This award is TAC’s highest honour. It recognizes leaders who have had a tangible and enduring impact on the association’s progress toward its vision and mission, and thereby on Canada’s transportation sector. The recipient has contributed actively to TAC councils and committees for at least 15 years, among their 25 years or more of industry experience.
Scott graduated from Civil Engineering at the University of Waterloo with an interest in transportation and traffic control systems. After several years in government roles, he joined IBI Group in 1978 and quickly emerged as a leader in the new field of intelligent transportation systems (ITS). After supporting Canada’s first ITS project on the Burlington Skyway, Scott helped expand IBI Group’s technology practice across Canada and internationally. He took over as the firm’s Chief Executive Officer in 2013, with a focus on operational management and execution. The firm was acquired in 2022 and it now operates as Arcadis IBI Group.
Scott has been a member of TAC’s Board of Directors since 2009, including three years as Treasurer and as Vice President, Members-at-Large. In that leadership role, Scott provided advice and shared wisdom instrumental to TAC’s growth and value proposition for members. He has been a committed champion of the benefits of technology and was a driving force behind the creation of TAC’s Technology Council in 2019 as well as its founding Chair. Scott also serves on the Board of Directors of the TAC Foundation where he promotes and generously supports the charity’s scholarship and internship programs. With ITS Canada he was Chair and CEO from 2011 to 2013, a Board member for over a decade, and the organization’s Distinguished Member of the Year in 2018.
Scott is a visionary and natural leader, and his service to TAC and the transportation sector in Canada and beyond has indeed been distinguished. His passion for leveraging technology to build a brighter future is unrivalled, and his volunteer leadership and commitment have helped ensure TAC’s financial health and the ongoing relevance of its technical work.
This award recognizes individual volunteers who have provided continuous, effective leadership during 10 or more years of active participation on TAC councils and committees, and who have earned a reputation among other TAC volunteers for their dedication, collaboration, knowledge and integrity.
Ania has served on the Executives of the Pavements Committee and the Soils & Materials Committee (including as Chair from 2016 to 2018), and as an active member of the RAP Working Group, Low-Carbon LCA Working Group, Pavement Design Materials Working Group, and Mechanistic Empirical Pavement Design Subcommittee.
She has been a member of six pooled-fund project steering committees, acting as Chair or Co-Chair of projects on evaluating soil and material stabilization products, bridge surfacing with asphalt mixes, and load management for weak pavement structures. She has also chaired or facilitated ten conference technical sessions and co-led the development of a volunteer discussion paper on the impact of wide-base tires on Canadian flexible pavements.
In her many volunteer roles, Ania is an effective advocate for the responsible use of road materials as well as high-quality road design, construction and management, and she actively encourages innovation and inter-agency collaboration in the pursuit of quality and long-term road performance.
Rob has been an active member of the Traffic Operations & Management Committee (TOMC) for 15 years, with several years on the Executive including as Chair in 2015-2016. He has served on nine pooled-fund project steering committees, including as Chair or Co-Chair of projects on the Canadian Guide to Traffic Calming, Second Edition and the Manual of Uniform Traffic Control Devices, Sixth Edition.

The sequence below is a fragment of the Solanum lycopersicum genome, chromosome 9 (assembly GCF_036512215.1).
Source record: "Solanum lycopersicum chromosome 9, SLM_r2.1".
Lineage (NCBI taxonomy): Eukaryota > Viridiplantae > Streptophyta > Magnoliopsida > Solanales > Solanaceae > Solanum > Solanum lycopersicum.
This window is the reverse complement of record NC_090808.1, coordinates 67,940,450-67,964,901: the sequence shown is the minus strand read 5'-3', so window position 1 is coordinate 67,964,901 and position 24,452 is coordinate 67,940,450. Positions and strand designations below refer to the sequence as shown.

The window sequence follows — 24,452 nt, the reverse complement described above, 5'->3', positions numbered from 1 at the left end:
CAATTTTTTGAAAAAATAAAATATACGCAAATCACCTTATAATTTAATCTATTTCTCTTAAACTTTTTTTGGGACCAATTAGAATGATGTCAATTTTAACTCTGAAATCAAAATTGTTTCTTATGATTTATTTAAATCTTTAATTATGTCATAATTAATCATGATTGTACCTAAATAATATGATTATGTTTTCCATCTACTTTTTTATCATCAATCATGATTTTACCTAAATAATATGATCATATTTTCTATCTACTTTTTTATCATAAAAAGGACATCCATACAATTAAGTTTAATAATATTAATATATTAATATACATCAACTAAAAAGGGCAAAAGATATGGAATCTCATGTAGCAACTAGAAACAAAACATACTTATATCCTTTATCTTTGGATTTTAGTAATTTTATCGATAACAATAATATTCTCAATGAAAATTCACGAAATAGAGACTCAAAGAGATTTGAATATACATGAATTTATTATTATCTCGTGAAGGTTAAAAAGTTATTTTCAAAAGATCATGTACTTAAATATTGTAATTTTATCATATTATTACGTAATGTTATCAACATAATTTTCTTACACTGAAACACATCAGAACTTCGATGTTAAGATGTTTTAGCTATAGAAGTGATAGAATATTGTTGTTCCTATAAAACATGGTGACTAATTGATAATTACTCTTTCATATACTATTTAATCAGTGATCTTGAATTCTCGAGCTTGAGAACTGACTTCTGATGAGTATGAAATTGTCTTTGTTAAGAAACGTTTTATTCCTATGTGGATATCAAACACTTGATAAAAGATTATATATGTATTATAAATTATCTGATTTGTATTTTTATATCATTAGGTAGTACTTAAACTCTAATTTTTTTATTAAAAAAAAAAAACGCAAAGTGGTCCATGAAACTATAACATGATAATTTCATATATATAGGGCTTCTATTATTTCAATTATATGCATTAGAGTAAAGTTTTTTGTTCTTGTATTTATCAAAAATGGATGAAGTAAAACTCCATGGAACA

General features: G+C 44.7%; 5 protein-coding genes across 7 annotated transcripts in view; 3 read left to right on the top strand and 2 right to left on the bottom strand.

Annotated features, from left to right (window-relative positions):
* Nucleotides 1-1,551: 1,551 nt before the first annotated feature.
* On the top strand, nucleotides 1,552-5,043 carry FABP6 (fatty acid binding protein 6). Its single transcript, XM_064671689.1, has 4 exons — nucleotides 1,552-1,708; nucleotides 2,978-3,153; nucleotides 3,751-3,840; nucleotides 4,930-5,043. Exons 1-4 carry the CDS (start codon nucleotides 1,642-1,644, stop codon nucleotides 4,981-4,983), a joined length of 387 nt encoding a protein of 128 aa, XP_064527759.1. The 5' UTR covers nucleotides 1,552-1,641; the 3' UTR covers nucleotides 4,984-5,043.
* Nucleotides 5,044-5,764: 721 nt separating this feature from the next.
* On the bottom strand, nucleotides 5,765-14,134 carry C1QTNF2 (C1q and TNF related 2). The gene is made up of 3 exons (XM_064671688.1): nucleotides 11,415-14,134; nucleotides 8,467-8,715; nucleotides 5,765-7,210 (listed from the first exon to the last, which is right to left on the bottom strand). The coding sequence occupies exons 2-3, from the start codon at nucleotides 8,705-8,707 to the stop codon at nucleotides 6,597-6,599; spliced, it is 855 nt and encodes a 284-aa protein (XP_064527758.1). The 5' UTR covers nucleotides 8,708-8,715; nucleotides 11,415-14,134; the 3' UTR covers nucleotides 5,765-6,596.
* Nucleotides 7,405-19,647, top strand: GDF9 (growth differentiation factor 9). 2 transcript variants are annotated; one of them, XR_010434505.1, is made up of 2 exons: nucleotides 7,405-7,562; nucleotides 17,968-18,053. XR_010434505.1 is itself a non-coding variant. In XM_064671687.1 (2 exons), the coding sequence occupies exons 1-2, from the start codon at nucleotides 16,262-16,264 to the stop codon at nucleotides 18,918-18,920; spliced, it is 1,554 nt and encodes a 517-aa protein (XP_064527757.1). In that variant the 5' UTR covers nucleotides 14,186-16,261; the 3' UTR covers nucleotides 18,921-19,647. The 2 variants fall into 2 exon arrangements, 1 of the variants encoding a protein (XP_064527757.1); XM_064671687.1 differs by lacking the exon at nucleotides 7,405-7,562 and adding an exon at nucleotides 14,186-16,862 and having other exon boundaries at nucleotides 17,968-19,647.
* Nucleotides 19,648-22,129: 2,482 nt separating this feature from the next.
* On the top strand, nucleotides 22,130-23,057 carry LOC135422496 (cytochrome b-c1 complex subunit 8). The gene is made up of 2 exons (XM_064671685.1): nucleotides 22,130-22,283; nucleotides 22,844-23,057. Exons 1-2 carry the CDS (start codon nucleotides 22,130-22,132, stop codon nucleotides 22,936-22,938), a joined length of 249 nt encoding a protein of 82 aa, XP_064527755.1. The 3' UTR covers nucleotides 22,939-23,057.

Rob has been a dynamic member of numerous TOMC volunteer projects, serving as Chair of projects on signs related to agricultural vehicles, tent camping and roundabout lane designation, and supporting 13 other projects related to signs, signals and pavement markings. In addition, he has reviewed applications for TAC’s Road Safety Achievement Award, coordinated TAC Conference sessions in 2013 and 2014, and worked on the Local Organizing Committees for conferences in Halifax in 2010 and 2019.
Rob’s decades of practical, operations-based professional experience allow him to provide reliable guidance on projects and in committee meetings. He enjoys the opportunity to collaborate with peers on solutions that advance the state of practice and address challenges within his own agency.
After joining TAC’s Road Safety Standing Committee in 2012, Jonathan volunteered to chair the new Road Safety Professional Subcommittee. In that role, he led development of a report that recommended a new Road Safety Professional (RSP) designation, and he was eventually appointed to the North American steering committee that guided the RSP certification to its 2018 launch. As part of the subcommittee’s work, he also led an assessment of road safety engineering education and a synthesis of road safety content in engineering textbooks.
In 2018, Jonathan joined the former Education and Human Resources Development Council (now Workforce Development Council) and became the inaugural Chair of its Education Committee in 2021. In that role, he has built the committee’s membership and guided its progress, encouraging the use of TAC publications for instruction and working toward greater student awareness of transportation.
Jonathan actively cultivates a culture of congeniality and collaboration in TAC councils and committees. He has encouraged many young professionals to get involved in TAC, and by doing so has contributed to the strength and future of the organization.
This award recognizes individual volunteers who have exhibited notable levels of initiative, creativity, effort and/or technical excellence in contributing to the work of TAC councils or committees over the preceding five years.